Despite never being much of a sports fan as a child, as a young adult I became a huge fan of the NFL, particularly of The Atlanta Falcons. Doing so later in life, and as someone with an over-analytical tendency, has resulted in my viewing the experience as an experiment of sorts. One in which I observe and reflect on patterns even as I participate in them. One of the strangest aspects and one I am deeply affected by is that of team loyalty. Loyalty Snobery Sports has within it, the strangest of snobberies – one that centers around team loyalty. Watch some time as a team rises from the ranks towards a championship and their fans seem to multiply. You will see new hats and jerseys on the street and every day there will be new converts. But many of them will be chastised as fair weather fans. Their fandom
This is the third post in a series about my fantasy football auction strategy. I first wrote about the strategy here. Then after the season I started with part 1 of the retrospective. In this final post I have a few other thoughts that I’ll share. The Importance of the Draft Below are the positions each team ended in and the difference between their expected and actual results. We can see that in general, teams that predicted well on draft day performed well in the season. The r squared for the linear trend line here is .63 which means that for my seasons we can contribute about 63% of the final results to draft performance. What accounts for the other 37%? I would simplify the decision types in fantasy football by describing three. Draft day – who you predict will perform well In-season transactions; waiver wire, free agency & trades
Last August, before fantasy football season started, I came up with a strategy to approach the auction draft my work league was having. My season is now over, I didn’t make the playoffs, so I want to take a look back at that strategy to see what I can learn. The important part of this analysis is figuring out how much of my poor performance I should attribute to my draft strategy and how much to other factors. Streaming Defenses & Kickers The first thing I want to evaluate is my decision to ignore defenses & kickers in the draft. I instead focused my draft strategy around skill players; QB, RB, WR & TE. I did this because I planned to employ a method called streaming. This involves picking up and playing people based on their match-up each week instead of relying on one team. Over the 13 week season
This is my second year playing fantasy football and first year doing an auction draft. Being new to the format, I figured this was a perfect chance to study up and walk away with a dominant team. Here is how I prepared for and executed my fantasy football auction draft. My League First off lets talk league scoring so those of you that know what I’m talking about have context. 12 teams. QB, RB, RB, WR, WR, RB/WR/TE, TE, K, D, BN, BN, BN, BN. 13 players each including the 4 bench spots. Touchdowns are 6 points, missed FGs are -1, .1 pt per yard returning, no PPR. The small bench means we’re going to have an active waiver wire so I wasn’t concerned with grabbing a bunch of sleepers. Here is the team I ended up with. Strategy I did a few practice drafts and a bit of reading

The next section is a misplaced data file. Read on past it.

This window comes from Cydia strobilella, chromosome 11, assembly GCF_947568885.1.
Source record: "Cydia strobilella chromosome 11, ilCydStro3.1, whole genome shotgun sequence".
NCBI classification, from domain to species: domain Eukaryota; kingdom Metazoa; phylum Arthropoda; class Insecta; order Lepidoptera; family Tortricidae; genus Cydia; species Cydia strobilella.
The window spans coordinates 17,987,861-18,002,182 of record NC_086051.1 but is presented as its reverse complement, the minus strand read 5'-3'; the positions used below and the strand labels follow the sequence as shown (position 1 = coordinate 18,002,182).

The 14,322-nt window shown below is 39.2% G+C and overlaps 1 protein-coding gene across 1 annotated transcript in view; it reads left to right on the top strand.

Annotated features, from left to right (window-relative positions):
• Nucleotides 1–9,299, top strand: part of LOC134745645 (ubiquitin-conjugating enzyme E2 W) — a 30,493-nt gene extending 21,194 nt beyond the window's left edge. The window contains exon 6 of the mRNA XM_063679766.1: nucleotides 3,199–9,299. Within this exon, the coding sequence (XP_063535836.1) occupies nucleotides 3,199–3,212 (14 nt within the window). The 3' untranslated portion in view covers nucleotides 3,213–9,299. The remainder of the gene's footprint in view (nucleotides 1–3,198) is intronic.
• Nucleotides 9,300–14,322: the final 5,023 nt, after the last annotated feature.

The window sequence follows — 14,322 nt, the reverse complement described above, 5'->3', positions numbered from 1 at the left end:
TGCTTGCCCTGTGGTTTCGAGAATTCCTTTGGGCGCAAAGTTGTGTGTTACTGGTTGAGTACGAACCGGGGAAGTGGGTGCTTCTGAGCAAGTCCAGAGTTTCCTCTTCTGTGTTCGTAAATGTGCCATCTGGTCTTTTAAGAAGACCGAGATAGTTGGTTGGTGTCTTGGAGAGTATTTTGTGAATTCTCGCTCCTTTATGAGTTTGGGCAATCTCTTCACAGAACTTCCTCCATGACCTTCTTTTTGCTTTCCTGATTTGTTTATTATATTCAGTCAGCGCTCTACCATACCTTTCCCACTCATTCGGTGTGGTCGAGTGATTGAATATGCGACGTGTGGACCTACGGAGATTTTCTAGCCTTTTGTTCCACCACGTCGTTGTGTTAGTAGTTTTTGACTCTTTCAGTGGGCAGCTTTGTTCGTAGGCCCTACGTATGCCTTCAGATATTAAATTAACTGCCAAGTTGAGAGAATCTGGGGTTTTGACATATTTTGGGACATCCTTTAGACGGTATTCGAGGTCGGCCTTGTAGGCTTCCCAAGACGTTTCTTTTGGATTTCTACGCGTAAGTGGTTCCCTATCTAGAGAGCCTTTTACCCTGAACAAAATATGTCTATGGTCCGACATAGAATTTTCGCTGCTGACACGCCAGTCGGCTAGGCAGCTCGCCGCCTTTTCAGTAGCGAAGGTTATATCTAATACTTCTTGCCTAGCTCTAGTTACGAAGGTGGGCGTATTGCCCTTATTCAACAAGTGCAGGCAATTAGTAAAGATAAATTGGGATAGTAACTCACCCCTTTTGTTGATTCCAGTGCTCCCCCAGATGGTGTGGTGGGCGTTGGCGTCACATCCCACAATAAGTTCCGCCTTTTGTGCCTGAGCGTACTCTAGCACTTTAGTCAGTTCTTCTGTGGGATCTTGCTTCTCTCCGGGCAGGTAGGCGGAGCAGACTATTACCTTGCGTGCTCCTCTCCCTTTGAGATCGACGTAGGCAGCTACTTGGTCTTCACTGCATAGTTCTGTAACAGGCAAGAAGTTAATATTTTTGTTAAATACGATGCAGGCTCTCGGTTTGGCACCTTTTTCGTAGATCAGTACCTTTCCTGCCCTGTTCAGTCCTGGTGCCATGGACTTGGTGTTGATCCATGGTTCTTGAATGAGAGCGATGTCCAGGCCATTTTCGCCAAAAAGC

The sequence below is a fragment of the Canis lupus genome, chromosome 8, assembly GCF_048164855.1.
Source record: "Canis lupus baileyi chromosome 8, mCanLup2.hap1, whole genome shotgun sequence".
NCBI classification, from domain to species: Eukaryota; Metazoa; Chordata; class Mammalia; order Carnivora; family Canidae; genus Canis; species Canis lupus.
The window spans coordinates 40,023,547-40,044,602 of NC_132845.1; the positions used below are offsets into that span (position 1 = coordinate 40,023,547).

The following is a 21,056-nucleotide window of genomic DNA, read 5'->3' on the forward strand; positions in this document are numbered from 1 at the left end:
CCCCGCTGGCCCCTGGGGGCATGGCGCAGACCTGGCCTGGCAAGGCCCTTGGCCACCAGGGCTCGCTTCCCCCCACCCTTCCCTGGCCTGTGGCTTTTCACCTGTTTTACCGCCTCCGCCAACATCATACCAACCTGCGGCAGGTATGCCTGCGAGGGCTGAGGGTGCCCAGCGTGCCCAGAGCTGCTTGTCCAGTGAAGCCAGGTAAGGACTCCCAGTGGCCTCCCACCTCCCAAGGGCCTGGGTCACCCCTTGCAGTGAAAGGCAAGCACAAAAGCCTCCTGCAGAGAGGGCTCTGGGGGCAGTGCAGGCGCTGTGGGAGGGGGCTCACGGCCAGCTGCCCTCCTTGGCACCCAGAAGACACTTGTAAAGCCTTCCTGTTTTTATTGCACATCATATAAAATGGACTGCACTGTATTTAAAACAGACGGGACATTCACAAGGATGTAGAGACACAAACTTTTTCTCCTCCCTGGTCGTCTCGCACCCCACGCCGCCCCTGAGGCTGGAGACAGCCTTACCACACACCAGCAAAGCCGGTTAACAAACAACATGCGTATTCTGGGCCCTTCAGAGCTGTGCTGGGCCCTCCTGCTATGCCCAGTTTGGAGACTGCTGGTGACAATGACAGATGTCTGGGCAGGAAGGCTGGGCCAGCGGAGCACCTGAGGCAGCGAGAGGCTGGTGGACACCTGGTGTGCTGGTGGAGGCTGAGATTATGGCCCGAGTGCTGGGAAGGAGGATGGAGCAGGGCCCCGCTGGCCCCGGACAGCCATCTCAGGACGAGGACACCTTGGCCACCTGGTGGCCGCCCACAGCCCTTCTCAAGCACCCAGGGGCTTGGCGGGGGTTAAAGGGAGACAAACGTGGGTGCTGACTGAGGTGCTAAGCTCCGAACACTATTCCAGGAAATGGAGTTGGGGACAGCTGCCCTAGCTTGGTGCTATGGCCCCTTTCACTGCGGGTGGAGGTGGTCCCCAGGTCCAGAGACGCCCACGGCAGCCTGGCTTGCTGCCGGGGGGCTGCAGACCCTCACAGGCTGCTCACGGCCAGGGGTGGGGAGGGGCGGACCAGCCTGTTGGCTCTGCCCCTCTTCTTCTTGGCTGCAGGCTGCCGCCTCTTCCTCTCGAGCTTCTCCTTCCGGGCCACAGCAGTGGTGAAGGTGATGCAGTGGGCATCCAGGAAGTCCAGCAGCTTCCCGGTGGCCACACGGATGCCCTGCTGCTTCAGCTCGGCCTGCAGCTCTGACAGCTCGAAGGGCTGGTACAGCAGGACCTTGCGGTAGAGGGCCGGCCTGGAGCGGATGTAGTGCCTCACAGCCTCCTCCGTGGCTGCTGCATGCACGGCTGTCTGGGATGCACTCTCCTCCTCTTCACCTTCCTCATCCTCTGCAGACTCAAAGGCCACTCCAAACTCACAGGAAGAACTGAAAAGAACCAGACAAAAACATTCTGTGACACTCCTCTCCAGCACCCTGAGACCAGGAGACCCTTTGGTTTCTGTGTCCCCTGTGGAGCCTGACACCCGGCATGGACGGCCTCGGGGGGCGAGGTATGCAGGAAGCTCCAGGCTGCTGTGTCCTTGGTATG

There is a time to struggle and a time to ask for help. D3 has gotten the best of me. I’m sure it is something simple, but I don’t have my bearings in the language enough to figure out what the problem is. I tried a good bit of debugging and have verified everything I can think of: The dates are in the correct format The line has a width and renders with different values The data is making it all the way through the functions There are no errors blocking the script The x-axis range matches the data I decided to turn to stackoverflow for help and posted a question asking about why my lines aren’t showing up. Hopefully some kind soul will take mercy on me and point me in the right direction. In the mean time I’m going to populate the rest of my data into the
Tonight I changed my approach, at the advice of Sean Conaty, and decided to turn the CSVs into JSON using a separate python script that I would then load into D3 to visualize. I am much better at manipulating data in python, so this approach should help eliminate some of the frustration I faced last week trying to get the CSVs to load properly. Separating the way the data is stored from the format it is accessed in will let us take advantage of the best aspects of each. This is how many internal APIs work. I would consider this more of a hacked API as the script runs locally and I will only run it when I update the CSV. Overall it seemed to work pretty well. I am now looping over the correct teams and have the data in a usable format. The on thing holding me up is that
I’m going to pick up where I left off two weeks ago working on my chart of NFL team win percentages over time. Last week I focused on getting the infrastructure setup, which was much easier than I thought, and walking through a basic tutorial to get a line graph working in D3. This week I’m going to do some customization. Wins, Losses & Ties To get the chart working last week I simply calculated the win percentage for the Falcons for a few seasons and plugged this in. Realistically that isn’t scalable, I’ll want to be able to input data in the form of a W-L-T season record and have it render. To calculate a win % I will count each win as 1 point, loss as 0 points and tie as .5 points. I’ll then divide the sum by the total number of games to get a %.